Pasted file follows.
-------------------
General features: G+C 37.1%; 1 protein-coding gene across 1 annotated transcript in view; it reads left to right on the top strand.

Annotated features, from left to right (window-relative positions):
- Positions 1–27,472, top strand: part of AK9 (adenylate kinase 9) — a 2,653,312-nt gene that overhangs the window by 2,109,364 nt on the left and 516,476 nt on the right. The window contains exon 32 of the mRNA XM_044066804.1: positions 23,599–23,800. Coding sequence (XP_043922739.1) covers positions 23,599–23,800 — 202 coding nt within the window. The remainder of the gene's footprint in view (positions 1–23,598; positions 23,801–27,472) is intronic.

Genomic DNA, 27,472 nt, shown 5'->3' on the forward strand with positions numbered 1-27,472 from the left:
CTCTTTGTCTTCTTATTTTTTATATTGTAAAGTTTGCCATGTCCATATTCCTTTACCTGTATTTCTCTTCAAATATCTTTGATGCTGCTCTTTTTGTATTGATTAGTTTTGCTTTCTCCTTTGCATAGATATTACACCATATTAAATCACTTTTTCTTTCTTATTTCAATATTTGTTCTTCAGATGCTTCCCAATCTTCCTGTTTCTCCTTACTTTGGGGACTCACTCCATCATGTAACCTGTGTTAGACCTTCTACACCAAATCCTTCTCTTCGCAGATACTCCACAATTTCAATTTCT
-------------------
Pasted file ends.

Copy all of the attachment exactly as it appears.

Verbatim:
General features: G+C 37.1%; 1 protein-coding gene across 1 annotated transcript in view; it reads left to right on the top strand.

Annotated features, from left to right (window-relative positions):
- Positions 1–27,472, top strand: part of AK9 (adenylate kinase 9) — a 2,653,312-nt gene that overhangs the window by 2,109,364 nt on the left and 516,476 nt on the right. The window contains exon 32 of the mRNA XM_044066804.1: positions 23,599–23,800. Coding sequence (XP_043922739.1) covers positions 23,599–23,800 — 202 coding nt within the window. The remainder of the gene's footprint in view (positions 1–23,598; positions 23,801–27,472) is intronic.

Genomic DNA, 27,472 nt, shown 5'->3' on the forward strand with positions numbered 1-27,472 from the left:
CTCTTTGTCTTCTTATTTTTTATATTGTAAAGTTTGCCATGTCCATATTCCTTTACCTGTATTTCTCTTCAAATATCTTTGATGCTGCTCTTTTTGTATTGATTAGTTTTGCTTTCTCCTTTGCATAGATATTACACCATATTAAATCACTTTTTCTTTCTTATTTCAATATTTGTTCTTCAGATGCTTCCCAATCTTCCTGTTTCTCCTTACTTTGGGGACTCACTCCATCATGTAACCTGTGTTAGACCTTCTACACCAAATCCTTCTCTTCGCAGATACTCCACAATTTCAATTTCT